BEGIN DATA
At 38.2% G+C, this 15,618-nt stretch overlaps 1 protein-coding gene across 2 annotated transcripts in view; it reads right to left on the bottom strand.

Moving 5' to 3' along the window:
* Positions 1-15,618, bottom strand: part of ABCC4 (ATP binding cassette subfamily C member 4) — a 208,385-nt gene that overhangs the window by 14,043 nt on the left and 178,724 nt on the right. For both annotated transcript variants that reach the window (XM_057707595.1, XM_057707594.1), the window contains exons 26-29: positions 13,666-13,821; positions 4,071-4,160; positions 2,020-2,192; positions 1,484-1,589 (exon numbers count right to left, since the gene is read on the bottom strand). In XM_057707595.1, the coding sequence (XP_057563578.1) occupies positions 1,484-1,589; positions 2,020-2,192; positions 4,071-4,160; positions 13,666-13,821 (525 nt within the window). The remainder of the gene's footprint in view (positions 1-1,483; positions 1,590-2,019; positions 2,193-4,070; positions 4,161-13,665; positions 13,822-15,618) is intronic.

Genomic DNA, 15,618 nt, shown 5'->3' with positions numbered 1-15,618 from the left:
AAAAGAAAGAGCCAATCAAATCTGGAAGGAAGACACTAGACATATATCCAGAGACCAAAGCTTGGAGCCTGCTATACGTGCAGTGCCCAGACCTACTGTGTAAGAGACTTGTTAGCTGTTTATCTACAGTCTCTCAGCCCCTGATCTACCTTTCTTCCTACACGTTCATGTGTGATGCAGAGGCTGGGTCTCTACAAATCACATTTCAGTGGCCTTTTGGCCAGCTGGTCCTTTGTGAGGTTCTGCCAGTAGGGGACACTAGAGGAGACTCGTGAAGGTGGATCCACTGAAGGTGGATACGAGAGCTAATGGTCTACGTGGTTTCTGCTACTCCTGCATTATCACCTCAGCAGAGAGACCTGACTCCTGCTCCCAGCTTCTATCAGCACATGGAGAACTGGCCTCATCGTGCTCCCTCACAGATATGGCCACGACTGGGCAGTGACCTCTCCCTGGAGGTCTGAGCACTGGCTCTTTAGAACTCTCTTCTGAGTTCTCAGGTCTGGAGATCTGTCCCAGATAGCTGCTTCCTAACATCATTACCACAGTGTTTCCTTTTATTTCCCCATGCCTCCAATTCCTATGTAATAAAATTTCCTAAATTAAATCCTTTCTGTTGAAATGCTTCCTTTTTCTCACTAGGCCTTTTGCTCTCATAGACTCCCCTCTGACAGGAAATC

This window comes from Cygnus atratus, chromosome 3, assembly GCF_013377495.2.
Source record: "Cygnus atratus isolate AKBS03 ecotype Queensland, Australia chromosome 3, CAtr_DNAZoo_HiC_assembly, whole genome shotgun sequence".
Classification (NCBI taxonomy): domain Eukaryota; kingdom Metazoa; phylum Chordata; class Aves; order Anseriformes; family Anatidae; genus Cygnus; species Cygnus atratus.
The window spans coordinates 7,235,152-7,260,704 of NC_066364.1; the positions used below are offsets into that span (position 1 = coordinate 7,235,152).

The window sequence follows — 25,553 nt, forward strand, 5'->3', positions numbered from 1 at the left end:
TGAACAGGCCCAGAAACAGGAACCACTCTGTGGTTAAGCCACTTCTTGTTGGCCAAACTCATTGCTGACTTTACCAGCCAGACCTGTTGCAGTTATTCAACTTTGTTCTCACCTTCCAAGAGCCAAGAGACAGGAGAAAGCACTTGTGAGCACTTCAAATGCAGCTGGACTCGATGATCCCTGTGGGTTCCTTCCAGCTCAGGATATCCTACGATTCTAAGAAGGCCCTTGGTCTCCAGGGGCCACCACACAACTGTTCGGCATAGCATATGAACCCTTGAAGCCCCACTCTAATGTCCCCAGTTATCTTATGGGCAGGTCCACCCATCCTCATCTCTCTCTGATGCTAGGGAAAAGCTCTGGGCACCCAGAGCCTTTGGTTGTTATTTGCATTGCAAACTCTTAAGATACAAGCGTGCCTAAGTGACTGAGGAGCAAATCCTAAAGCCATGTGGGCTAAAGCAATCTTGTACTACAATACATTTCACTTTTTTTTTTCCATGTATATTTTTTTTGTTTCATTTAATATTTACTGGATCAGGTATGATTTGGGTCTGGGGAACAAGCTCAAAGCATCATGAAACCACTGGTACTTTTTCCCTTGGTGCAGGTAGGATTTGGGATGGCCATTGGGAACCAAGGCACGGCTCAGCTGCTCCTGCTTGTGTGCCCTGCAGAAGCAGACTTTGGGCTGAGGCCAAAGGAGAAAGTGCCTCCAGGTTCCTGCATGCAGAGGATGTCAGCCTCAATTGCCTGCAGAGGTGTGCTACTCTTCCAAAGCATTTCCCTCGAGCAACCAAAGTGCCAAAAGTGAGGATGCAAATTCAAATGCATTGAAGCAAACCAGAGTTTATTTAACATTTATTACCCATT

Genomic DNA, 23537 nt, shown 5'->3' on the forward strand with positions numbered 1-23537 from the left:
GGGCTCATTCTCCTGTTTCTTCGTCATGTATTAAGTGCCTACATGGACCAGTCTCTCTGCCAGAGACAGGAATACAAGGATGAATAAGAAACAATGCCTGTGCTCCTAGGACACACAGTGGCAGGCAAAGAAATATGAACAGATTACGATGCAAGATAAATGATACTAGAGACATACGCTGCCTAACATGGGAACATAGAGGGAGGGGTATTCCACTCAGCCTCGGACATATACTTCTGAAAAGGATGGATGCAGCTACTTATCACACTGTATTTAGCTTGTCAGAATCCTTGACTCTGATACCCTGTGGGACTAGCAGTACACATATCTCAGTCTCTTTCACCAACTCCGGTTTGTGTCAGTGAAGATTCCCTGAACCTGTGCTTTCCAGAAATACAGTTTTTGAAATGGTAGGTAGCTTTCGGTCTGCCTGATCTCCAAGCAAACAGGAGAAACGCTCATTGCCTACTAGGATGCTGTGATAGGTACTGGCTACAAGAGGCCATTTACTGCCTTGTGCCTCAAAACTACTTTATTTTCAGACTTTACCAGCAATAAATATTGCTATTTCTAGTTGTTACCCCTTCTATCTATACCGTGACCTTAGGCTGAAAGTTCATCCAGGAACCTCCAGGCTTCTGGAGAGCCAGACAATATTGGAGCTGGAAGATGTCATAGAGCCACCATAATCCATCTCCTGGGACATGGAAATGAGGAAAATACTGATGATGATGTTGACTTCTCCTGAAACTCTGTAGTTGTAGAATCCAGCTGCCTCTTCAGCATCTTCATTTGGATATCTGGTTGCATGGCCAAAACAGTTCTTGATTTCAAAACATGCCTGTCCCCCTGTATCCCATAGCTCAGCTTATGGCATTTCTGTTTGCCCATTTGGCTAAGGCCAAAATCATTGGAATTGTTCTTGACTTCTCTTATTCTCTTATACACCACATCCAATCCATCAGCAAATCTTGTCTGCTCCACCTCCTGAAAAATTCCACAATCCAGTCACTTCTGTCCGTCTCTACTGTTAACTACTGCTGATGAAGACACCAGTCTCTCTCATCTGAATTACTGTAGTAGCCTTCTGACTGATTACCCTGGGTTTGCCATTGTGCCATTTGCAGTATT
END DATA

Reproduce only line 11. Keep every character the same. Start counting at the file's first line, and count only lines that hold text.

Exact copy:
TGAACAGGCCCAGAAACAGGAACCACTCTGTGGTTAAGCCACTTCTTGTTGGCCAAACTCATTGCTGACTTTACCAGCCAGACCTGTTGCAGTTATTCAACTTTGTTCTCACCTTCCAAGAGCCAAGAGACAGGAGAAAGCACTTGTGAGCACTTCAAATGCAGCTGGACTCGATGATCCCTGTGGGTTCCTTCCAGCTCAGGATATCCTACGATTCTAAGAAGGCCCTTGGTCTCCAGGGGCCACCACACAACTGTTCGGCATAGCATATGAACCCTTGAAGCCCCACTCTAATGTCCCCAGTTATCTTATGGGCAGGTCCACCCATCCTCATCTCTCTCTGATGCTAGGGAAAAGCTCTGGGCACCCAGAGCCTTTGGTTGTTATTTGCATTGCAAACTCTTAAGATACAAGCGTGCCTAAGTGACTGAGGAGCAAATCCTAAAGCCATGTGGGCTAAAGCAATCTTGTACTACAATACATTTCACTTTTTTTTTTCCATGTATATTTTTTTTGTTTCATTTAATATTTACTGGATCAGGTATGATTTGGGTCTGGGGAACAAGCTCAAAGCATCATGAAACCACTGGTACTTTTTCCCTTGGTGCAGGTAGGATTTGGGATGGCCATTGGGAACCAAGGCACGGCTCAGCTGCTCCTGCTTGTGTGCCCTGCAGAAGCAGACTTTGGGCTGAGGCCAAAGGAGAAAGTGCCTCCAGGTTCCTGCATGCAGAGGATGTCAGCCTCAATTGCCTGCAGAGGTGTGCTACTCTTCCAAAGCATTTCCCTCGAGCAACCAAAGTGCCAAAAGTGAGGATGCAAATTCAAATGCATTGAAGCAAACCAGAGTTTATTTAACATTTATTACCCATT